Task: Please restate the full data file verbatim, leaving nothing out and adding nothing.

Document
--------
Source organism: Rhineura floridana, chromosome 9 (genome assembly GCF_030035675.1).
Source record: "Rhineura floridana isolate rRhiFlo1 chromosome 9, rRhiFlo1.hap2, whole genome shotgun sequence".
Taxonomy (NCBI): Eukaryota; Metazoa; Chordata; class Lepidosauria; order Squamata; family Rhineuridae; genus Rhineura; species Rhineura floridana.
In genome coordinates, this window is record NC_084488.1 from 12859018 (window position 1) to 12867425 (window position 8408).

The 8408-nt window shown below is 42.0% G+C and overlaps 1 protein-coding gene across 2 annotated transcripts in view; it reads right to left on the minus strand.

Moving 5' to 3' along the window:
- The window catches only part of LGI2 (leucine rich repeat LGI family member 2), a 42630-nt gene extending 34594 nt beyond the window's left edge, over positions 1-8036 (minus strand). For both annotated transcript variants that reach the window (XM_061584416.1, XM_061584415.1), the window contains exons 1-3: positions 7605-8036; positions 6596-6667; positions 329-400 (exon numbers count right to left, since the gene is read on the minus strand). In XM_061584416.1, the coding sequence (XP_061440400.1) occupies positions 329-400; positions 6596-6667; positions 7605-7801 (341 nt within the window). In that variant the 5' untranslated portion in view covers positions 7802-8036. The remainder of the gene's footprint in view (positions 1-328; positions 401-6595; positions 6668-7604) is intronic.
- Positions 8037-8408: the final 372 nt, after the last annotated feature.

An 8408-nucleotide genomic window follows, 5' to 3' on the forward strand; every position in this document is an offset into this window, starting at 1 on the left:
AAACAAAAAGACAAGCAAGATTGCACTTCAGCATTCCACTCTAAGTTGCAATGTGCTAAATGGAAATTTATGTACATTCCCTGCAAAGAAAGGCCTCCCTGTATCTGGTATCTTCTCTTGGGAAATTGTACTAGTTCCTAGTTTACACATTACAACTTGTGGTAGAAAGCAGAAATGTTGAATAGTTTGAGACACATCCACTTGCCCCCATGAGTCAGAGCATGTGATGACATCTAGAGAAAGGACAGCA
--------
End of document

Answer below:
Source organism: Rhineura floridana, chromosome 9 (genome assembly GCF_030035675.1).
Source record: "Rhineura floridana isolate rRhiFlo1 chromosome 9, rRhiFlo1.hap2, whole genome shotgun sequence".
Taxonomy (NCBI): Eukaryota; Metazoa; Chordata; class Lepidosauria; order Squamata; family Rhineuridae; genus Rhineura; species Rhineura floridana.
In genome coordinates, this window is record NC_084488.1 from 12859018 (window position 1) to 12867425 (window position 8408).

The 8408-nt window shown below is 42.0% G+C and overlaps 1 protein-coding gene across 2 annotated transcripts in view; it reads right to left on the minus strand.

Moving 5' to 3' along the window:
- The window catches only part of LGI2 (leucine rich repeat LGI family member 2), a 42630-nt gene extending 34594 nt beyond the window's left edge, over positions 1-8036 (minus strand). For both annotated transcript variants that reach the window (XM_061584416.1, XM_061584415.1), the window contains exons 1-3: positions 7605-8036; positions 6596-6667; positions 329-400 (exon numbers count right to left, since the gene is read on the minus strand). In XM_061584416.1, the coding sequence (XP_061440400.1) occupies positions 329-400; positions 6596-6667; positions 7605-7801 (341 nt within the window). In that variant the 5' untranslated portion in view covers positions 7802-8036. The remainder of the gene's footprint in view (positions 1-328; positions 401-6595; positions 6668-7604) is intronic.
- Positions 8037-8408: the final 372 nt, after the last annotated feature.

An 8408-nucleotide genomic window follows, 5' to 3' on the forward strand; every position in this document is an offset into this window, starting at 1 on the left:
AAACAAAAAGACAAGCAAGATTGCACTTCAGCATTCCACTCTAAGTTGCAATGTGCTAAATGGAAATTTATGTACATTCCCTGCAAAGAAAGGCCTCCCTGTATCTGGTATCTTCTCTTGGGAAATTGTACTAGTTCCTAGTTTACACATTACAACTTGTGGTAGAAAGCAGAAATGTTGAATAGTTTGAGACACATCCACTTGCCCCCATGAGTCAGAGCATGTGATGACATCTAGAGAAAGGACAGCA